Snake Byte (Apple II) review
"Snake Byte was a simple, high-resolution graphical update to White Lightning, one of the first games made for the Apple, in BASIC and low resolution graphics. I knew it first as Hustler, from the TRS-80 at our school, and then after the librarians got more diligent deleting games, Snake Byte and its wonderful graphics left me captivated. It's a fairly simple game: you're a snake, chasing apples on a board around barriers. The more you eat, the longer the snake goes. C..."
Snake Byte was a simple, high-resolution graphical update to White Lightning, one of the first games made for the Apple, in BASIC and low resolution graphics. I knew it first as Hustler, from the TRS-80 at our school, and then after the librarians got more diligent deleting games, Snake Byte and its wonderful graphics left me captivated. It's a fairly simple game: you're a snake, chasing apples on a board around barriers. The more you eat, the longer the snake goes. Crashing into a wall or yourself is fatal. You can choose to have plums bouncing around to chase you, which nets you more points, and if you don't get the apples within a certain time limit, more appear. Eat enough apples and you can exit through the top.
This seems very simple, but Snake Byte represented a huge yet sensible jump up from the monochrome backgrounds and no barriers of its predecessors, where either your snake would eventually get too long and you'd die stupidly, or it'd stay short and you'd get bored. Snake Byte, though, had thirty levels of increasing complexity and all sorts of borders. My pirated copy even had a cheat file, which allowed you to specify snakes to start with and the level to start on. You could even use the AZ/arrows instead of turning your snake left and right. This was full-service in 1982, and with this cheat, Snake Byte became more colorful and flexible than the solid Viper, where you're a snake chasing a bigger, but mobile, mouse.
Because it gives you different backgrounds and it forces you not to get in a rut where you just loop around. The timer for new apples ticks off by blocks that go up the left and right walls, and the inner walls are a variety of colors as they form E's, H's, rooms, twisty corridors, and even mazes later that move from 4x4 grids to 6x6 and 8x8. You get different colors and boundary patterns later, with level twenty-four featuring all the textures creating many rows and a column through the center. The game could've combined more, but what's more important is that the level design is controlled and sensible.
The new walls do tend to reinforce strategies you probably blew off in the first few levels. With the new boundaries, you have more ways to mistakenly block yourself from reaching an apple before the time limit. Initially, the only risk is that an apple appears in the snake, but in the next levels, your tail can shut off entrance to a room you just left for a while. Boundaries get so numerous that eventually you have to plan for outright bad luck. You just have to leave a few extra apples out for easy picking, in case one appears in a tight spot despite your best efforts.
And through that is always the possibility of just making a dumb move and running into a wall. It requires some timing to go through the narrow passages to the next room or, worse, the exit. I died a lot when I got lazy after grabbing the next apple and I didn't notice I wasn't lined up with the exit. You can make other dumb mistakes, especially when you are focusing too hard on the more esoteric ideas, like winding your snake tightly enough to avoid obstruction and still making it to the next apple in time. But what's worse is if you don't get an apple in time. You need ten to advance a level, which resets if you die. But if you miss a time limit and die, you'll need thirteen.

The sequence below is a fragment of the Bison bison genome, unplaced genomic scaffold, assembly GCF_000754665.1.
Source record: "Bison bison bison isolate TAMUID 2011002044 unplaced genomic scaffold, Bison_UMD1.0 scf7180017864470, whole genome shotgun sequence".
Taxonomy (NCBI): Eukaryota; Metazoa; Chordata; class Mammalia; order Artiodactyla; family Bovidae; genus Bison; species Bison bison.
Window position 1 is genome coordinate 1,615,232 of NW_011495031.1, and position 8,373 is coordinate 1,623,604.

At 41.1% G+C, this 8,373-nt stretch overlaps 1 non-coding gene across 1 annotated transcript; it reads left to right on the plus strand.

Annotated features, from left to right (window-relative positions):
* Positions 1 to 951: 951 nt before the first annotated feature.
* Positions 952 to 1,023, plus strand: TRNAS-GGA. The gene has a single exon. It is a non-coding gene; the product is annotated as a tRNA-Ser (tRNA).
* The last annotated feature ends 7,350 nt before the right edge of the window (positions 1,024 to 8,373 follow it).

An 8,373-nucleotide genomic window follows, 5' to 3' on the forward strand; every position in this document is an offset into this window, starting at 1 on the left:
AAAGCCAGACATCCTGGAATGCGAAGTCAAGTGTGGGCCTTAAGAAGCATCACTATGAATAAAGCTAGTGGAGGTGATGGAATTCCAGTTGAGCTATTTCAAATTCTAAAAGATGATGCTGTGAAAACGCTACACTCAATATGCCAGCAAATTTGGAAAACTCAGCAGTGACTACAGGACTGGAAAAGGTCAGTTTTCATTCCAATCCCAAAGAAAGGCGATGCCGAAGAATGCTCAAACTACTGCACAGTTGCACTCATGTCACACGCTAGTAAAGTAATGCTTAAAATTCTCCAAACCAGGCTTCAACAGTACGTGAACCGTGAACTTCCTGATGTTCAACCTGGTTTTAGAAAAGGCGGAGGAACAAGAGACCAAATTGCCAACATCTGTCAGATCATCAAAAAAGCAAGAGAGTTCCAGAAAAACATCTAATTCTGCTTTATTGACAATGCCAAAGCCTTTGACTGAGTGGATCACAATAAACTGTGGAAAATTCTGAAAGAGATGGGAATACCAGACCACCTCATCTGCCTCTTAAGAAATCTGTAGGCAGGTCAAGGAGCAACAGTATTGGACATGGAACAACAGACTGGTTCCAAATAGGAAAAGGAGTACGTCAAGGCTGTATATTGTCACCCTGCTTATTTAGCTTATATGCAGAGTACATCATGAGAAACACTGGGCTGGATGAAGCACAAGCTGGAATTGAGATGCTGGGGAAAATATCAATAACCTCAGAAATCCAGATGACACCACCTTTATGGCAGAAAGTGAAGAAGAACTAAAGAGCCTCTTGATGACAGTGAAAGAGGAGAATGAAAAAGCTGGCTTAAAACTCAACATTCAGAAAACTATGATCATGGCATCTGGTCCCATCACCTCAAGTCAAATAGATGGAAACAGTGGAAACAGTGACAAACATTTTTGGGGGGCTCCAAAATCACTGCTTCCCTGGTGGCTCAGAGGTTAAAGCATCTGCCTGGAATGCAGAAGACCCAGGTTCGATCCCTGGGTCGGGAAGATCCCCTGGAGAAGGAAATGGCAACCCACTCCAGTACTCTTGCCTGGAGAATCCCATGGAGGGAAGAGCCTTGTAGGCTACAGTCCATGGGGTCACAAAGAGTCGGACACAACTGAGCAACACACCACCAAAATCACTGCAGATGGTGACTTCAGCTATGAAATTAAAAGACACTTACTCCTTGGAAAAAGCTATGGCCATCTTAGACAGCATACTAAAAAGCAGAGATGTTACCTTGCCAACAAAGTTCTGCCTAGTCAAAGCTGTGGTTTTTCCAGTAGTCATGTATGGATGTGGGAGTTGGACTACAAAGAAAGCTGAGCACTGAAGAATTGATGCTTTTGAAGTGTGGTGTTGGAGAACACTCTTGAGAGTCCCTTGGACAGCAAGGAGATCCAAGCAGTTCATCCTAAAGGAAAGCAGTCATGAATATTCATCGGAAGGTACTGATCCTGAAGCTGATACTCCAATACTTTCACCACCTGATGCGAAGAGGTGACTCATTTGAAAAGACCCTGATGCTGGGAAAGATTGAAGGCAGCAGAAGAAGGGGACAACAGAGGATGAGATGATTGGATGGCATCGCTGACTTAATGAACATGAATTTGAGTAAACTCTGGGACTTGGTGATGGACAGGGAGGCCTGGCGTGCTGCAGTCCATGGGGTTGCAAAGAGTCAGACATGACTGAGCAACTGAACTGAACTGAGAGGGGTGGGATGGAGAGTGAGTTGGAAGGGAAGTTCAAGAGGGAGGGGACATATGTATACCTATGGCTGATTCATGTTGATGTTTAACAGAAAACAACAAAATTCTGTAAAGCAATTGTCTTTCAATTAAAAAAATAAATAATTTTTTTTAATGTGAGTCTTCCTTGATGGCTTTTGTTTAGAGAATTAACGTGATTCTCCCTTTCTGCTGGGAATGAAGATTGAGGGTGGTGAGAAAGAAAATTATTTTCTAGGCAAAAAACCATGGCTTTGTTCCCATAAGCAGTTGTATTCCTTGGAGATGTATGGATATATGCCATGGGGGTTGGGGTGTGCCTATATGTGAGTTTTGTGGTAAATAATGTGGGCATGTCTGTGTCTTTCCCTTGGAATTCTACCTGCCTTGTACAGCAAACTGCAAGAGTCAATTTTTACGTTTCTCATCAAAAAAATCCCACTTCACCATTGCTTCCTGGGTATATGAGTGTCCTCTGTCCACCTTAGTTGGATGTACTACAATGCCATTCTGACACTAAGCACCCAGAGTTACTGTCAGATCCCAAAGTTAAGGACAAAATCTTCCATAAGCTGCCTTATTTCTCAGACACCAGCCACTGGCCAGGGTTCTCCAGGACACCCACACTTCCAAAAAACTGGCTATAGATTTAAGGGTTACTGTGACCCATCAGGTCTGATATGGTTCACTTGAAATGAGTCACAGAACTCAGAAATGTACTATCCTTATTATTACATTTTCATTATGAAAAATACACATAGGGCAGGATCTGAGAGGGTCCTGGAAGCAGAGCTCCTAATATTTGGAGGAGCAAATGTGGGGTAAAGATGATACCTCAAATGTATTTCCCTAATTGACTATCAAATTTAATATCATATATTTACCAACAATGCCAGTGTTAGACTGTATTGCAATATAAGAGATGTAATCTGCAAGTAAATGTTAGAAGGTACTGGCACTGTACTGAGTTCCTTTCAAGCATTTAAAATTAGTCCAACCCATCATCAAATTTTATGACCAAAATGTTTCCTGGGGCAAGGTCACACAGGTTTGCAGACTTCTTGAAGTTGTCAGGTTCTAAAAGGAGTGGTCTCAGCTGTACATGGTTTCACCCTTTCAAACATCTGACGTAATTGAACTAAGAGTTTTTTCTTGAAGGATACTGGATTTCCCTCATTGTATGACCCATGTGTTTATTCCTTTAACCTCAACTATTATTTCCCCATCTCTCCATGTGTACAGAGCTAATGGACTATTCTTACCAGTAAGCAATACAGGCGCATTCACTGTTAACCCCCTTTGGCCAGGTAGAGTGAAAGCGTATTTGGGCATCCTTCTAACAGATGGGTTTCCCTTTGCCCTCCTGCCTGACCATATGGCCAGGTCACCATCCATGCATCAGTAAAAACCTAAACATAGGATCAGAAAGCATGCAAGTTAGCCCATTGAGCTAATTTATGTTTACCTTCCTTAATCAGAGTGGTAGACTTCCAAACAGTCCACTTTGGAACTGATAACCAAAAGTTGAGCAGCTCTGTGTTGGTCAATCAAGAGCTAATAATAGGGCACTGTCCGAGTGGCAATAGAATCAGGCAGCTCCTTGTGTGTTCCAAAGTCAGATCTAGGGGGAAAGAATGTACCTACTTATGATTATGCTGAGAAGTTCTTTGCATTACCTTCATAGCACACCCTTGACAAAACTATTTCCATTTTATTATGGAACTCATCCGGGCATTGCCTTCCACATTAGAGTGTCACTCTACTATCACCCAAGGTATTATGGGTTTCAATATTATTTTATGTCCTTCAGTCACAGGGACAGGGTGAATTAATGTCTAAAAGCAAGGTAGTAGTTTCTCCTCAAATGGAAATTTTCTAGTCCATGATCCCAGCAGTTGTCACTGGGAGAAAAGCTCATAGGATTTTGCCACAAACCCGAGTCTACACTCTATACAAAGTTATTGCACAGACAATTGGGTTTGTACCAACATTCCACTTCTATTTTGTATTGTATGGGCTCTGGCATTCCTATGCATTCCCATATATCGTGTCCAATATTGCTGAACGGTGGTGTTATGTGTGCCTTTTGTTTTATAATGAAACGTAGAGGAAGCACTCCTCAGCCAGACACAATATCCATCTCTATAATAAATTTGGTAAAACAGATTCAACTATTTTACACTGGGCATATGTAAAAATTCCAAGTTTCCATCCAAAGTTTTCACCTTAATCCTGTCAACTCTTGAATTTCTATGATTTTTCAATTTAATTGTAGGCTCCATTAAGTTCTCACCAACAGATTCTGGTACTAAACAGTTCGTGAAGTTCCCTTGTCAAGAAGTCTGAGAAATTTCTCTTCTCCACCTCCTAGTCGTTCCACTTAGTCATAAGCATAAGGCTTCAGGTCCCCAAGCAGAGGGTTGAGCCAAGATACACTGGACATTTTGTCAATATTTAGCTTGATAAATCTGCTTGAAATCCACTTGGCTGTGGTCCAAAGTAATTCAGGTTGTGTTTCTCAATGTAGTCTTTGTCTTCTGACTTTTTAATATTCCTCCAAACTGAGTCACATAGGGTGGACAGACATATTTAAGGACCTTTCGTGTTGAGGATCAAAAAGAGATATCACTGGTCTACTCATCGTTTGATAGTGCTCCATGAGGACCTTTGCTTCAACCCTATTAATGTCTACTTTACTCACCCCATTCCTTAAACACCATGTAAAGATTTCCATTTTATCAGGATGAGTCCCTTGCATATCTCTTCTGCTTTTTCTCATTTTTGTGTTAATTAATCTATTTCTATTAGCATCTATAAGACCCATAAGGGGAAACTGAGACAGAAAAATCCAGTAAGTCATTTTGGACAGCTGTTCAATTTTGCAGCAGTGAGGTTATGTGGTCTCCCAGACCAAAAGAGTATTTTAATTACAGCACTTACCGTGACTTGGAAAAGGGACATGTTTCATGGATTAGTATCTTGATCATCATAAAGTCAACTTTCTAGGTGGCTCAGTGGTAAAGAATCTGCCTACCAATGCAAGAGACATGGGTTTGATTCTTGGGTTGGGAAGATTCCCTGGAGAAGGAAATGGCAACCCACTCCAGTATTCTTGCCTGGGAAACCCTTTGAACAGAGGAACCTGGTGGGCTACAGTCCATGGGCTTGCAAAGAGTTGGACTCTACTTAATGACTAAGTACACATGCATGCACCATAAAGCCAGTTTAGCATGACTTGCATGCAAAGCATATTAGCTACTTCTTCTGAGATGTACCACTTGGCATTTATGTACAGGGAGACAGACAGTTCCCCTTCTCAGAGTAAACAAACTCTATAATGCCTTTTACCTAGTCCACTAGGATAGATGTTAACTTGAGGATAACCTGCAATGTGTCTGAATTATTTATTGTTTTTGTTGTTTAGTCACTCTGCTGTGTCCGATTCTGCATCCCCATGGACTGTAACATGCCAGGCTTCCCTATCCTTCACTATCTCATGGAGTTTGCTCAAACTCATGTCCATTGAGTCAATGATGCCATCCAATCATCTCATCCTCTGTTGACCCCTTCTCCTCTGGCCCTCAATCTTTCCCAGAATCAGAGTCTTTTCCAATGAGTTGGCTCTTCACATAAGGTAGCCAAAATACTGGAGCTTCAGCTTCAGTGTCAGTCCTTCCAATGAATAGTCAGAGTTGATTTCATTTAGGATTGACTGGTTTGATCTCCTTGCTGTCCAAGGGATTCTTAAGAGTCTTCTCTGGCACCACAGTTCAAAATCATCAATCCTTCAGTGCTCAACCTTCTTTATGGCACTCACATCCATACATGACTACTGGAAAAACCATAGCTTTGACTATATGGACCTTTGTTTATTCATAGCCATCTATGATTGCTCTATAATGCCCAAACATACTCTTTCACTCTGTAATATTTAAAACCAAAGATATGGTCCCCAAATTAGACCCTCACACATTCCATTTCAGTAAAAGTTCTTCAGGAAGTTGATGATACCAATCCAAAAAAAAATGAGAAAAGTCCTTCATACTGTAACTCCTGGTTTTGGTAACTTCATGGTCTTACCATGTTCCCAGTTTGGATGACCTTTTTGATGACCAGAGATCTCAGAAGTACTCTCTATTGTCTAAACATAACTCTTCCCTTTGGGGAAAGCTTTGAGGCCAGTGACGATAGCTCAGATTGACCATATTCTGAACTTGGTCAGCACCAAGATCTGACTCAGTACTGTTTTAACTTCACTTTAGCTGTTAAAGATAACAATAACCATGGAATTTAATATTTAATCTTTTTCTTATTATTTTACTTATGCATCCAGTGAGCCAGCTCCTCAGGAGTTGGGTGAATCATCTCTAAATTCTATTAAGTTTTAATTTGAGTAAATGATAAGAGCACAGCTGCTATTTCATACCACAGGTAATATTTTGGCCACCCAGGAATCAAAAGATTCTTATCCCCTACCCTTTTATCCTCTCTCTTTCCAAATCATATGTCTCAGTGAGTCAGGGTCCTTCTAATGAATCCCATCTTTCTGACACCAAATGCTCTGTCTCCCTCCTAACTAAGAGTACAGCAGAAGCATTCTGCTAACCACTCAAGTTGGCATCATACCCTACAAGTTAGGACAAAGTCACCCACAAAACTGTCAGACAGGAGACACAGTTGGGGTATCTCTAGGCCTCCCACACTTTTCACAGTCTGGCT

It doesn't help that it's hard to gauge if you are on-line with an apple or exit, either. The darker-textured walls don't help, either. They are much more dangerous than the plums, which you can often relegate to harmlessness by bouncing them off your tail. So much of the game past level fifteen or so you to turn through twenty small gaps in a row that you really wind up expending more energy than seems necessary, all for the chance to do it again. But because the next apple can appear anywhere, there's an element of gambling and hope you'll get off easy the next time. And winding your snake back and forth to grab the next apple and make it easier to grab the very next gives a legitimate sense of accomplishment.
Snake Byte lasted and evolved enough to be something to come back to and was one of the first file-based Apple games I retried when I found about emulation. It allows for good fast-paced strategy, though it gets too random at the later levels, and it compounds the problems with regressive punishments. But with the pirate/hacker cheats, it's an enjoyable, basic variation on one of the first-ever games. At twenty-nine, there are enough levels but not too many. You will probably not want to play them through twice, but if you've only played the very basic snake-chase game, Snake Byte would be time very well spent.
Community review by aschultz (June 12, 2009)
Andrew Schultz used to write a lot of reviews and game guides but made the transition to writing games a while back. He still comes back, wiser and more forgiving of design errors, to write about games he loved, or appreciates more, now.
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